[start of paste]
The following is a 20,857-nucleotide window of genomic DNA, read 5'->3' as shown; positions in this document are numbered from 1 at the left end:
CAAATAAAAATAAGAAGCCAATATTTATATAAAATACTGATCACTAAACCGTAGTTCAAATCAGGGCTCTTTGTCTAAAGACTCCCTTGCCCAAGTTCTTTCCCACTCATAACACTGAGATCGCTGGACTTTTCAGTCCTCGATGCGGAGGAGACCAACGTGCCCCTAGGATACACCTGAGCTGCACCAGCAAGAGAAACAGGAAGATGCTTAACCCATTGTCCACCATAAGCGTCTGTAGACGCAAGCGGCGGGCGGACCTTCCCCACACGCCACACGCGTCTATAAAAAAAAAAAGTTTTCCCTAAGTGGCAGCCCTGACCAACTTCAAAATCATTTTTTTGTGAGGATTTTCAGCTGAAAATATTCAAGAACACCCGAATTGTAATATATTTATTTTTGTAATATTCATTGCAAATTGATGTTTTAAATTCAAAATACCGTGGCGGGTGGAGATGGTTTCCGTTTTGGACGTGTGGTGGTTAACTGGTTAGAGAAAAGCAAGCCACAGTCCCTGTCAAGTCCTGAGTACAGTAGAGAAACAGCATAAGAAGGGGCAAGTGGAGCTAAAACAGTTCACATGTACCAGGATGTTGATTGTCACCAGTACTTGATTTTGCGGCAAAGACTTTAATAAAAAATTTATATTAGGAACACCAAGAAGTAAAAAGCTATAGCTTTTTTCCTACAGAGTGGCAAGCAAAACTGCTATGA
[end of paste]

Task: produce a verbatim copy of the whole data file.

The following is a 20,857-nucleotide window of genomic DNA, read 5'->3' as shown; positions in this document are numbered from 1 at the left end:
CAAATAAAAATAAGAAGCCAATATTTATATAAAATACTGATCACTAAACCGTAGTTCAAATCAGGGCTCTTTGTCTAAAGACTCCCTTGCCCAAGTTCTTTCCCACTCATAACACTGAGATCGCTGGACTTTTCAGTCCTCGATGCGGAGGAGACCAACGTGCCCCTAGGATACACCTGAGCTGCACCAGCAAGAGAAACAGGAAGATGCTTAACCCATTGTCCACCATAAGCGTCTGTAGACGCAAGCGGCGGGCGGACCTTCCCCACACGCCACACGCGTCTATAAAAAAAAAAAGTTTTCCCTAAGTGGCAGCCCTGACCAACTTCAAAATCATTTTTTTGTGAGGATTTTCAGCTGAAAATATTCAAGAACACCCGAATTGTAATATATTTATTTTTGTAATATTCATTGCAAATTGATGTTTTAAATTCAAAATACCGTGGCGGGTGGAGATGGTTTCCGTTTTGGACGTGTGGTGGTTAACTGGTTAGAGAAAAGCAAGCCACAGTCCCTGTCAAGTCCTGAGTACAGTAGAGAAACAGCATAAGAAGGGGCAAGTGGAGCTAAAACAGTTCACATGTACCAGGATGTTGATTGTCACCAGTACTTGATTTTGCGGCAAAGACTTTAATAAAAAATTTATATTAGGAACACCAAGAAGTAAAAAGCTATAGCTTTTTTCCTACAGAGTGGCAAGCAAAACTGCTATGA